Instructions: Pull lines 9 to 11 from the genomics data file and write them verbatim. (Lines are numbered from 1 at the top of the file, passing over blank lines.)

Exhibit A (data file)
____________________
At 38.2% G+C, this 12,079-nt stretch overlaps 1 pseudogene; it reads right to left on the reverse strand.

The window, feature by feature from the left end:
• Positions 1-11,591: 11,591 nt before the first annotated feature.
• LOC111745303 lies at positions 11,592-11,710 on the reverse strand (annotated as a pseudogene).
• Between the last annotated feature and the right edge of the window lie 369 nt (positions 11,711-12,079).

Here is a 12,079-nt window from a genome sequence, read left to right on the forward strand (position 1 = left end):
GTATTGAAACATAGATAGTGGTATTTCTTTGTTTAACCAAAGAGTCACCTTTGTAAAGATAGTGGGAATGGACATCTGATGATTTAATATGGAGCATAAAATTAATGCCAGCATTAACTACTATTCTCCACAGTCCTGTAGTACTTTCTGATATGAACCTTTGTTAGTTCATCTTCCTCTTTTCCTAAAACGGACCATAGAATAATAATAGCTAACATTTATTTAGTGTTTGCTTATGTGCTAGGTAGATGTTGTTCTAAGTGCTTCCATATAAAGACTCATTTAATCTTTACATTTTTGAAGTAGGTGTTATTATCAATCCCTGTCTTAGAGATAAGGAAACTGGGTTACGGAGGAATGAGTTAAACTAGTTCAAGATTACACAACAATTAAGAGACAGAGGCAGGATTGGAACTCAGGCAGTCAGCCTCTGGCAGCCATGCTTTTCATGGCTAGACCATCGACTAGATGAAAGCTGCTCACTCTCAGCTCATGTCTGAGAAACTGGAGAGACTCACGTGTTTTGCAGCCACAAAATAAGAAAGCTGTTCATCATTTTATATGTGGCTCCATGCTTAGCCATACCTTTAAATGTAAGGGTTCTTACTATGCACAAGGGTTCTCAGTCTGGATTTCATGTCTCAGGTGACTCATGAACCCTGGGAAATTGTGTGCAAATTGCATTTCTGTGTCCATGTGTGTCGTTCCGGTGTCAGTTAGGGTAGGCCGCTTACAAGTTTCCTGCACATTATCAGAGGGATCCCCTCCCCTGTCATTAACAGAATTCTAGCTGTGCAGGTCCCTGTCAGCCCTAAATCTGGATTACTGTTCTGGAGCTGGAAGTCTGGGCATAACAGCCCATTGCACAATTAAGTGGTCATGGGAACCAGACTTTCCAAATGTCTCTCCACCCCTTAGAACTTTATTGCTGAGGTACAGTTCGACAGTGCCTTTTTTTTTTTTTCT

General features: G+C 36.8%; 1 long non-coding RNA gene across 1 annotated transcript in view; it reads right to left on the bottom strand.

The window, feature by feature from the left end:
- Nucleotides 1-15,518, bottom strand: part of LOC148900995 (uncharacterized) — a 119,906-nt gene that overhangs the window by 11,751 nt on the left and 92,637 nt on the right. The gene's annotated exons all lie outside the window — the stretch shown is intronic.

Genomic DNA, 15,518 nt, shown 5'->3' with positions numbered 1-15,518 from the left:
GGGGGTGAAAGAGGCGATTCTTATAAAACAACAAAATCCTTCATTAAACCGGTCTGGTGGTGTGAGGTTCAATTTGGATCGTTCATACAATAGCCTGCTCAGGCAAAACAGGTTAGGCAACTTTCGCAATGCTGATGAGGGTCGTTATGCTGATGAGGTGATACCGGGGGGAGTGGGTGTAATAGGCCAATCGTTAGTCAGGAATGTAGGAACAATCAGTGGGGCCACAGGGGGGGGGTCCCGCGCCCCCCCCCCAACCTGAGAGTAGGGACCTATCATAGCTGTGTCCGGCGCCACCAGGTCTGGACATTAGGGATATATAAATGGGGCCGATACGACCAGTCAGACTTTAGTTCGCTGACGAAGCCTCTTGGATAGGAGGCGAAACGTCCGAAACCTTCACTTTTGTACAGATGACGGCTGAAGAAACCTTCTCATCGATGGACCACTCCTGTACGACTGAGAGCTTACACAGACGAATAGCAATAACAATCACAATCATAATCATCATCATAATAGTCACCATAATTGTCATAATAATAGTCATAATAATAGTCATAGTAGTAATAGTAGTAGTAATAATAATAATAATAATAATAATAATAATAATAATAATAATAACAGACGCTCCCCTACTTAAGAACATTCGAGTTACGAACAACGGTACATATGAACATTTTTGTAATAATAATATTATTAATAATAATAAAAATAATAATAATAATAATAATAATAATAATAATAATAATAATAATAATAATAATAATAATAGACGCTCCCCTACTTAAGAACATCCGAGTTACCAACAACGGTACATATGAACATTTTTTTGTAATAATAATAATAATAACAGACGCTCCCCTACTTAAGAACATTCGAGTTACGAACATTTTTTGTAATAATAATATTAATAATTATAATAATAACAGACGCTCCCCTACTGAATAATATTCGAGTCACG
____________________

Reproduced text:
The window, feature by feature from the left end:
- Nucleotides 1-15,518, bottom strand: part of LOC148900995 (uncharacterized) — a 119,906-nt gene that overhangs the window by 11,751 nt on the left and 92,637 nt on the right. The gene's annotated exons all lie outside the window — the stretch shown is intronic.

Genomic DNA, 15,518 nt, shown 5'->3' with positions numbered 1-15,518 from the left: